Adaptive behaviors ranging from self-assembly to self-healing showcase the ability of such systems to sense and adapt to dynamic environments based on signaling between living cells. This signaling takes on many forms--biochemical, mechanical, and electrical--and uncovering it has become as much the purview of regenerative medicine as of fundamental biology. We cannot reverse-engineer native tissues if we do not understand the fundamental design rules and principles that govern their assembly from the bottom up (1). Movement is fundamental to many living systems and driven primarily by skeletal muscle in human bodies. Disease or damage that limits the functionality of skeletal muscle severely affects human health, mobility, and quality of life.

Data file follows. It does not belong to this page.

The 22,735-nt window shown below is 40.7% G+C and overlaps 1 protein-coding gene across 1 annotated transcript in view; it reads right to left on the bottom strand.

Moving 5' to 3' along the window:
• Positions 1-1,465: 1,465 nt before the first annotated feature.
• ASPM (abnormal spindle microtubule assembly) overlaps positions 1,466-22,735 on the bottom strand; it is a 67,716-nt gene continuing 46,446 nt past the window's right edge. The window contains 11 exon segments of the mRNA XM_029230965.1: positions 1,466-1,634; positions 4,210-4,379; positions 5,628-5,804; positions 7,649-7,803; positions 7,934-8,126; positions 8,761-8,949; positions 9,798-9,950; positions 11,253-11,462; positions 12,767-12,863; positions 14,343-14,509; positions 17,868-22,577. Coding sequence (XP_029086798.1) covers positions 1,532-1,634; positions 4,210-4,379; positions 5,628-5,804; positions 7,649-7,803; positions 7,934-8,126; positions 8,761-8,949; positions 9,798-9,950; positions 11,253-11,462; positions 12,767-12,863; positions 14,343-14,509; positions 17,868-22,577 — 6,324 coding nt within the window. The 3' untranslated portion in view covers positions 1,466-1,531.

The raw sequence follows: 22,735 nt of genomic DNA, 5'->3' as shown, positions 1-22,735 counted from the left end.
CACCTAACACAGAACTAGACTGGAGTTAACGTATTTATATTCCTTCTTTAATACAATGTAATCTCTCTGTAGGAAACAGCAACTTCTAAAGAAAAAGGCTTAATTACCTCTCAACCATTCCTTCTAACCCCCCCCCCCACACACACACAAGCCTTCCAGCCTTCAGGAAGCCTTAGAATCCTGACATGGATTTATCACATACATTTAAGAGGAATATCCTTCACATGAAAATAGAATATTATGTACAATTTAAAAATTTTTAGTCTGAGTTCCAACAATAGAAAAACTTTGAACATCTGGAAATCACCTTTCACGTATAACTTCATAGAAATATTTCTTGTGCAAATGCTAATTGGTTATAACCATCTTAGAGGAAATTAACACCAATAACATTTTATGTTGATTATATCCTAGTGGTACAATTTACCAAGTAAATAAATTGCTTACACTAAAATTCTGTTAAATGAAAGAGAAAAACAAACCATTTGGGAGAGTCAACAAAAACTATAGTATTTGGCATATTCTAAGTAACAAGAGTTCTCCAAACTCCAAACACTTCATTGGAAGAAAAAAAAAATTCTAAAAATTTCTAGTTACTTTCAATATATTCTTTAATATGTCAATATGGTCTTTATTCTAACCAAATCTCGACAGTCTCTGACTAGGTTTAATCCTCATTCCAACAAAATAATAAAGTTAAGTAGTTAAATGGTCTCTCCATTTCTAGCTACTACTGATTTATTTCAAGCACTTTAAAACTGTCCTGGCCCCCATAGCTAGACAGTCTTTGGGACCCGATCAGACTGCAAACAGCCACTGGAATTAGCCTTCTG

Along with an entire generation of comic book fans, Chao Wang grew up following the exploits of Wolverine, a.k.a Now an assistant professor of chemistry at University of Califormia, Riverside, Wang recently paid tribute to his childhood hero, in a chemical engineering sort of way. Wang and a group of collaborators have developed a transparent and stretchable material that could give future robots the ability to heal rapidly, similar to Wolverine's handy superpower. According to the research team, the space-age material could power artificial muscles that mend themselves after injury or normal wear-and-tear. Researchers say that the artificial skin represents the first time scientists have created an ionic conductor that's stretchable, transparent and able to heal itself.